Many of us grow up with the same ideals. We have goals to graduate high school, then college, and move on to buying a house. Unfortunately, many of us don't realize that being a first-time homebuyer is daunting! Buyers must sync up paperwork, time, and effort for the process to work.
The home buying process also includes loans, banks, contracts, agreements, and a lot of behind-the-scenes work. Then there are the guys seen (i.e., home inspectors, plumbers, electricians, roofers, etc.). The parts that impact property owners must work together to make everything happen.
That can be very stressful!
Make the Process Less Stressful
According to the US Census Bureau, 48.6+ million Americans have a mortgage. More than 30% of all homebuyers in 2021 were first-time homebuyers. And 2% of those buyers wish they would have waited to buy their home.
Real estate is a tricky field, run by firms and corporates. That means the average person has little experience with estate matters beyond a residential home.
Navigating the paperwork and economics is challenging for a first-time homebuyer—but not to worry! There are plenty of tips and suggestions online. Considering some of those tips makes the entire process less stressful for you and your family.
We suggest the following Do's and Don'ts list for every first-time homebuyer.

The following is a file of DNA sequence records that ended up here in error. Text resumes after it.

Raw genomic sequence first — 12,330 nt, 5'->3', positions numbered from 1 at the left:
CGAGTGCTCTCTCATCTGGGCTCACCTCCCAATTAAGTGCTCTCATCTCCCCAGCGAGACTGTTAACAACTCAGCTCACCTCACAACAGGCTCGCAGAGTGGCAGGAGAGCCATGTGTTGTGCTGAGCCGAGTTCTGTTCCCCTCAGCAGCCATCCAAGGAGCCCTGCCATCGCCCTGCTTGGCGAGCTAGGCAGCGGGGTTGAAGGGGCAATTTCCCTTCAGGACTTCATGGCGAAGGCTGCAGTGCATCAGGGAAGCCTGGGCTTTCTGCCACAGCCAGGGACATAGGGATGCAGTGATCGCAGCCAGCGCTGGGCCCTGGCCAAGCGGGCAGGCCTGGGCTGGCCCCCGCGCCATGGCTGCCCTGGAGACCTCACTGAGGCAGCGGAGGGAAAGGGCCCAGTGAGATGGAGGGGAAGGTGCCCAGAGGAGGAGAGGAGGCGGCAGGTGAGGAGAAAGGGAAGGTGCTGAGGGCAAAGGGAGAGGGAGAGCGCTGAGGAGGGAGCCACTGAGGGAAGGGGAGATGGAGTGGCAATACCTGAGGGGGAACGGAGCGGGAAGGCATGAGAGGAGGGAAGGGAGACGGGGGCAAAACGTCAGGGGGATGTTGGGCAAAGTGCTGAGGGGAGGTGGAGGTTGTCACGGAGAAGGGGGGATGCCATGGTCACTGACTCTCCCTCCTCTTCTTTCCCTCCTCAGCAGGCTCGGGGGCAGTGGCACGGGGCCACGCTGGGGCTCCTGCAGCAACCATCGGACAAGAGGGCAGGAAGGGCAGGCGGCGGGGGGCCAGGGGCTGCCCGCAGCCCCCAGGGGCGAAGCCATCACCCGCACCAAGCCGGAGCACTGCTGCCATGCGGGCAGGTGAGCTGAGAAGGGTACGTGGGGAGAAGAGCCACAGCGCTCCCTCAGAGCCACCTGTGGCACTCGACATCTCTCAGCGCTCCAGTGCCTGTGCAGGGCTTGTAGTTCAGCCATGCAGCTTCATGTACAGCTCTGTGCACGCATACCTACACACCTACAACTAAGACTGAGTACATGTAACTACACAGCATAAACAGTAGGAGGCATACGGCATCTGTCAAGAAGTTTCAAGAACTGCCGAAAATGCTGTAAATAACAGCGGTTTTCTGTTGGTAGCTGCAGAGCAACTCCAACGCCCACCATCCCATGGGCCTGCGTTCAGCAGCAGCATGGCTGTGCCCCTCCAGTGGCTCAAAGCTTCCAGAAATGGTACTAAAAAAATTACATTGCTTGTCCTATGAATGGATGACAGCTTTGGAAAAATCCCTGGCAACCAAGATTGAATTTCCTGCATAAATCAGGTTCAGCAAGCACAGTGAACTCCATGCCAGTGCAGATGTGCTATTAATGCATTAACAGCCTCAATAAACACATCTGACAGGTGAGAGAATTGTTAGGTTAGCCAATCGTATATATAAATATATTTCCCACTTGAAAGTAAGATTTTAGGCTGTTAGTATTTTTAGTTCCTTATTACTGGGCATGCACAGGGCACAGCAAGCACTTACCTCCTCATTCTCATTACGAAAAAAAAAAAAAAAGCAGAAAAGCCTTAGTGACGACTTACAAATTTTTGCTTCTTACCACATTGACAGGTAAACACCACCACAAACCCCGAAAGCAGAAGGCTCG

First-Time Homebuyer Do's and Don'ts
The most important thing a first-time homebuyer can do when entering the real estate market is learn patience. On average, home buyers only spend eight weeks looking at homes before they buy one. This is not indicative of a fast-moving housing market, as much as it is indicative of pushy real estate maneuvers.
Additionally, the market changes quickly. There is no reason to buy a $300,000 with no amenities; six months later, the same buyer could have got a $350,000 home with all desired amenities. Don’t be afraid to wait—it might even be worth it.
Start Saving Early
Between 2020 and 2021, residential real estate prices increased by 8%. In dollars, this looks like a property sold for $680,000 in 2020 and $734,400 in 2021. What this means for the first-time homebuyer is needing months’ worth of additional money. Many first-time homebuyers stop being able to afford houses, depending on the market.
There’s no real way for economists to predict the housing market. That’s part of what makes waiting to buy a home a good idea. The best tip for any first-time homebuyer is to start saving early. Getting started early can avoid heartbreak if the prices rise further.
Pay a Bigger Down Payment
For those uninitiated into mortgages and real estate loans: pay a more significant down payment. There is no world in which paying a higher down payment does not better benefit the buyer. The higher the down payment, the lower the monthly payments, and the lower the principal rate on the house.
Additionally, down payments should be at least 20% of a principal home cost. It needs to be at least 20%, or the buyer must pay for private mortgage insurance. This ensures that the lender is protected even if you stop making payments.